Well-informed staff were on hand to answer questions and the house wasn’t too skewed in favour of imagining the luxurious life of Lord Fairhaven. The recommended tour also takes you through the kitchens and so on (where people were making cake according to period recipes) and the little imagine yourself notes on the room guides exhort you to imagine yourself not only as the people who lived in the house but as their staff, although there wasn’t a note that said Imagine yourself as … the labouring poor, suffering through the bleak depths of the Great Depression while Lord Fairhaven and his idle brood lived in swinish luxury or anything.

I think my favourite thing was this:

20160812_132041

Ah, the last days of prewar elegance, when Britain’s elite would gather in the library, chatting about the hunt, sippin’ on gin and juice, laid back, with their minds on their money and their money on their minds.

Anyway, there are also gardens, and I understand that people like them, but I have never yet been too excited about plants in a place. There is also a second-hand bookshop, which has always been more my thing, and where I got some, er, second-hand books.

Trip report: Anglesey Abbey

Trip report: Colour

Today we headed over to the Fitzwilliam Musem for Colour, its exhibit of illuminated manuscripts with special reference to, er, colour. It was good!

Like other Fitz exhibits we’ve been to lately (especially Death on the Nile), it included a lot of focus on the technology and materiality of manuscript illuminations, rather than just considering them aesthetically. That’s always something I’m interested in, so good there, although I would have liked to have seen something on their social role. I mean, obviously they were high-status gifts, but how were they used, how displayed?

There were also some good mentions of the afterlives of these items, being passed around, cut up, copied, forged, sold to art collectors, vandalised to get the previous metals and so on. All very interesting.

I think my favourite piece was the alchemical scroll of George Ripley. I had seen images from it (or from others like it), but they don’t give you the impression of how huge it is. You really have to see it.

ramplingmainimageweb

There was also a very cool image of the Battle of Clavijo on a Spanish patent of nobility that looked like something out of a Warhammer book (I know, I know, other way around), and a lovely image of a melancholic man. Anyway, if you’re in the area, you should go and see it; it’s informative, it’s not too large and it’s free.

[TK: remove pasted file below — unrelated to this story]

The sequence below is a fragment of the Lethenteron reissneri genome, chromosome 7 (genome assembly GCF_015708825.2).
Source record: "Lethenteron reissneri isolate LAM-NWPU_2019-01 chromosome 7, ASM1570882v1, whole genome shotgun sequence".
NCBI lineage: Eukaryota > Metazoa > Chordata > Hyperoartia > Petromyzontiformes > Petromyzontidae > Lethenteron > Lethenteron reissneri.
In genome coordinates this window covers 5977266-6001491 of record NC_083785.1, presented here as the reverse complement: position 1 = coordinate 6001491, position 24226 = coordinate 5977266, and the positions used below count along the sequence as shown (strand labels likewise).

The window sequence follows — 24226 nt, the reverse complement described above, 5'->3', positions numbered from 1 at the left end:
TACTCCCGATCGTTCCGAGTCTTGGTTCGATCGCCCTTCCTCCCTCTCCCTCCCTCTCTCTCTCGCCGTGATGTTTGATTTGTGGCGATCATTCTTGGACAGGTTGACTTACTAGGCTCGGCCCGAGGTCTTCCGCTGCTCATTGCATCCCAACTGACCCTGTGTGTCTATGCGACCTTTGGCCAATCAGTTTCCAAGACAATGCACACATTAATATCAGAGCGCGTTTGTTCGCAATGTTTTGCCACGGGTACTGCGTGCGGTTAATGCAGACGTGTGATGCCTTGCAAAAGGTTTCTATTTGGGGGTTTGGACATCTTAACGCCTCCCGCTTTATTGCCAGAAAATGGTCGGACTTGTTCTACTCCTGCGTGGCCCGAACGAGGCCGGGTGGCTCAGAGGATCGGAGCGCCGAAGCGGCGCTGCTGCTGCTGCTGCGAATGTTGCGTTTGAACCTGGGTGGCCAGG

Trip report: Colour

More things that are what they are

The eponymous St Edmund’s Abbey in Bury St Edmunds was once one of the largest Benedictine houses in England. It got destroyed during and after the Dissolution, as these places do, and most of it is now gone, although various picturesque ruins still stud the park that now stands in its place. But not all of it is gone. Some of it was reused in a charming and practical way.

20160408_14380520160408_14380220160408_143648

This used to be the west front of the absolutely frickin’ massive abbey church — much larger, if I read my map right, than the present-day cathedral. And then someone came along and turned bits of it into houses. Why waste a good wall? Hell, why even bother knocking down the ruiny bits? It is what it is.

There’s something about the ruins of the abbey that looks organic, like the tufa towers you get at Mono Lake.

tufa121

Anyway, these days we see medieval buildings as priceless historical treasures, but right up until they were priceless historical treasures they were old eyesores that had to be turned into something practical. I like that.

More things that are what they are

I liked some towers

So we were in King’s Lynn the other day, walking around, looking at historical things, breathing in the fresh sea air, all that sort of thing. I was particularly pleased by some towers I saw.

2-Kings-Lynn-Minster